The Chromogenic Series

Jonathan Singer exhibits at Gallery 1200

Botanic photographer Jonathan Singer is exhibiting his work at Gallery 1200 in Hoboken through Aug. 11 in “Photo Nuage: The Chromogenic Series.”
The exhibit features larger-than-life photographs of flowers and plants. Singer captures the essence of the flower with incredible detail, from the pattern of veins running up the outside of a petal to its delicate curves and folds.
The close-ups of the petals signal movement with some encroaching on the page while others appear to dance. The sensual images reveal great subtlety and evoke lightness of being.

“These are abstractions of the flower where I am looking for the life force.”– Jonathan Singer
“These are abstractions of the flower where I am looking for the life force,” said Singer. In this recent work he experimented with a new style by printing the photographs on shiny metallic photo paper instead of his traditional approach that uses a special, custom made Japanese paper.
The intimate images show great nuance of color. In “Queen of the Night,” Singer captures fine translucent, white petals suspended in midair while in “King of the Night” the yellow stamens explode from within as the petals stretch open.

Only one take

Singer describes his style as distinct, because he captures precision and perfection in only one take. In some of his photos the flowers appear suspended in motion, caught blossoming, the petals outstretched with delicate curved edges and a pronounced pistil. While the viewer may think that capturing a flower in its exact moment of beauty takes hours, Singer said it only takes him two minutes.
“The object is put in front of me. The camera is on a tripod within range,” said Singer.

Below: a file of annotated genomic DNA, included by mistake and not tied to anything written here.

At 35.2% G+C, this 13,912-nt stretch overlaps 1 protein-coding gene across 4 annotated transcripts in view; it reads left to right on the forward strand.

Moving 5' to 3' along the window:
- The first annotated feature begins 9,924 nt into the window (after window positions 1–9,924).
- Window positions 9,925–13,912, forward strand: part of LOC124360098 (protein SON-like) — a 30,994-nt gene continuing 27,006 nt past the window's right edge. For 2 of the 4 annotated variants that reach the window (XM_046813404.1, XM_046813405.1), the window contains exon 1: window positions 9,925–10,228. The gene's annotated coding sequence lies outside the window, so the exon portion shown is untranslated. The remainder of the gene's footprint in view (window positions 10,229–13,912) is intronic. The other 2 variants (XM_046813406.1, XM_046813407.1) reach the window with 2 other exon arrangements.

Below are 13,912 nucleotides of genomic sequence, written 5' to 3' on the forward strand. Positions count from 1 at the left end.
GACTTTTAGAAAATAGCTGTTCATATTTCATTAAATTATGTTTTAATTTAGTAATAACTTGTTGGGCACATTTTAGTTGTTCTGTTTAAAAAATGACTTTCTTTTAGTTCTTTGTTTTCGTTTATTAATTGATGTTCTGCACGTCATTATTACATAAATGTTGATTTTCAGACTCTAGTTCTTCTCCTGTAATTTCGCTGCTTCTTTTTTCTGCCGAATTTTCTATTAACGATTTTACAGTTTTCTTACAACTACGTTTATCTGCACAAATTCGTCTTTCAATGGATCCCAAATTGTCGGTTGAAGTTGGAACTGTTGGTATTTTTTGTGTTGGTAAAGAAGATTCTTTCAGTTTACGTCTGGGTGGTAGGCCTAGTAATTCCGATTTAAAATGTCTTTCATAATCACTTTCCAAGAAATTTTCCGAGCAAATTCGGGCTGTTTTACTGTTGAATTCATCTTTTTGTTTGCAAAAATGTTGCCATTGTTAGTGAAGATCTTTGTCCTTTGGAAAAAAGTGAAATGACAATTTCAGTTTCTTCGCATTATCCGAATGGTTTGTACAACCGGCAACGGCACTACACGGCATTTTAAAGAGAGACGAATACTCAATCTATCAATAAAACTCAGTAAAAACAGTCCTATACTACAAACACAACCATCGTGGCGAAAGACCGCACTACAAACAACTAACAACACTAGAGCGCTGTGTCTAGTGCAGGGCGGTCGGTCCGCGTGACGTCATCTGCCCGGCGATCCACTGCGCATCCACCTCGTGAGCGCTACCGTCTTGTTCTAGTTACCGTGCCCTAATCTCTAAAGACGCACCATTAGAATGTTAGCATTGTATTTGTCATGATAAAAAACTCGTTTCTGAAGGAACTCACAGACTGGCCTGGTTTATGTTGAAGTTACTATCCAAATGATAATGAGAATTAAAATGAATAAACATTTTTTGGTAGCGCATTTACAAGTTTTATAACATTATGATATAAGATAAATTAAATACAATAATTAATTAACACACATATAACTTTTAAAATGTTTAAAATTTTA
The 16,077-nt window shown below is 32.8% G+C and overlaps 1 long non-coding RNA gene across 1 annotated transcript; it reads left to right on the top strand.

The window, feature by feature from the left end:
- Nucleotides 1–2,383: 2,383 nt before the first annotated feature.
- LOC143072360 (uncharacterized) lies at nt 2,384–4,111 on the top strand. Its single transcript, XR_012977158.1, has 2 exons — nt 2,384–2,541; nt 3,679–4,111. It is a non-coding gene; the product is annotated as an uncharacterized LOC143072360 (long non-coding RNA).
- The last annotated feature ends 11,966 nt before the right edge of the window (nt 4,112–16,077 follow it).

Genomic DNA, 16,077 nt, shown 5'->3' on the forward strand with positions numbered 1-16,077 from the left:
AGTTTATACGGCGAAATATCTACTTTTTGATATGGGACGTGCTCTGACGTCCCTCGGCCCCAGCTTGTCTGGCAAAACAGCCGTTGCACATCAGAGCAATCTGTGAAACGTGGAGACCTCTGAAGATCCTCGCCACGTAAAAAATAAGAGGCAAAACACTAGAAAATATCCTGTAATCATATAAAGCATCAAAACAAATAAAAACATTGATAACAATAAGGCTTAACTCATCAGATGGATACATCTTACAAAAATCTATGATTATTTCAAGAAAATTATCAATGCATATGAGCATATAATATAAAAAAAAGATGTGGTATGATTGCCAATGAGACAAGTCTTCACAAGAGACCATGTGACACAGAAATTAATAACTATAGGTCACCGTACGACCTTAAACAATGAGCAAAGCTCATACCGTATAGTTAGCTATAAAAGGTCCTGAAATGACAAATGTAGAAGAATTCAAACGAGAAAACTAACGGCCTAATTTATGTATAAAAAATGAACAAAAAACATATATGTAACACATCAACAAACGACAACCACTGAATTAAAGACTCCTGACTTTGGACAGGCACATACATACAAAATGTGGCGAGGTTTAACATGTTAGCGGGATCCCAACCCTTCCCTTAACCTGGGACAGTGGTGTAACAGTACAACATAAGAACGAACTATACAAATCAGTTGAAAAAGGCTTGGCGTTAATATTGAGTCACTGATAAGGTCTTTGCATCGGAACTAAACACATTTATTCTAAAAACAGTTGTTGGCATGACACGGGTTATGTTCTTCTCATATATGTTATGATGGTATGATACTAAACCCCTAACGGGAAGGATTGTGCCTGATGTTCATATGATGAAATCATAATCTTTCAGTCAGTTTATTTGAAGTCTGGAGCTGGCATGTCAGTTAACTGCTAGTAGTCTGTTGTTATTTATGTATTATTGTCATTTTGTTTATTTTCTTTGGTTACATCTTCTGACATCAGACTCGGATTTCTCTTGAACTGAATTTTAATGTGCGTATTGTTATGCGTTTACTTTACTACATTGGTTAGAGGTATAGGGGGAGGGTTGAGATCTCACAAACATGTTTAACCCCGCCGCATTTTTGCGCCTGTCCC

“I move the lighting as fast as lightening, focus on the subject, [and] rotate the flower to where I feel I have captured its essence.”

Pursuing a passion

Singer has always had a passion for photography and flowers. He began exploring photography from the age of four with Polaroid cameras.
“I had to have every Polaroid camera that came out,” said Singer.
He was immediately drawn to flowers and could be found shooting tulips in his uncle’s garden in Jersey City around 1953.
“The palette of color was unlimited,” said Singer. He said that at the time his interest in photography began, black and white dominated the field. He sought for a way to duplicate the color in paintings by Dutch masters such as Rembrandt van Rijn. When he asked famed photographer Ansel Adams how to achieve that, he responded, “Your time isn’t now.”
Despite the discouragement, Singer immersed himself in his studies and pursued his passion, working alongside and learning from teachers like Russian American Neo-Plasticist painter Ilya Bolotowsky and contemporary Dutch Master Willem de Kooning at Southampton College in Long Island in the mid-sixties.
Even though Singer also had the opportunity to study with Ansel Adams, he chose instead to uncover his own technique and style.

In his time

“I knew what I wanted to do, but…I had to figure out a way to get to my time,” said Singer.
When digital cameras came along, Singer found his moment. He went to work with a Hasselblad, which is the same camera that was used during the first landing on the moon.
“A really good camera came my way,” said Singer. “I pushed it to its limits.”
Singer has received much recognition for his work as the Hasselblad Prize Laureate in 2008 and he also earned the Carl Linnaeus Silver Medalist in 2009 for merging art and science from the Swedish Royal Acedemy of Science. Eileen O. Ford from Ford Models called him a “Master of Light.”
He donated the first set of a monumental five-volume work to the Smithsonian Institution’s Department of Botany and the Smithsonian Institution Libraries. It is the only handmade double folio ever done in 200 years, according to Singer.
A Bayonne resident since 1981, Singer worked as a podiatrist until Parkinson’s disease prevented him from performing surgery five to six years ago.
“I’ve overcome the worst of the worst,” said Singer. He has had heart surgery and also battled leukemia, but despite his health challenges, he continues to work and fulfill his passion.
He flew last summer to Japan to shoot the Bonsai tree despite health risks, but it was a special project that he couldn’t resist. He is currently working on a book “Fine Bonsai: Art and Nature” that will be published by Abbeville Press in August. For more information on the book, visit: Some of the Bonsai images can be viewed at the Hoboken exhibit.
Photo Nuage: The Chromogenic Series runs through Aug. 11 at the 1200 Gallery. For more information, visit:

Adriana Rambay Fernández may be reached at


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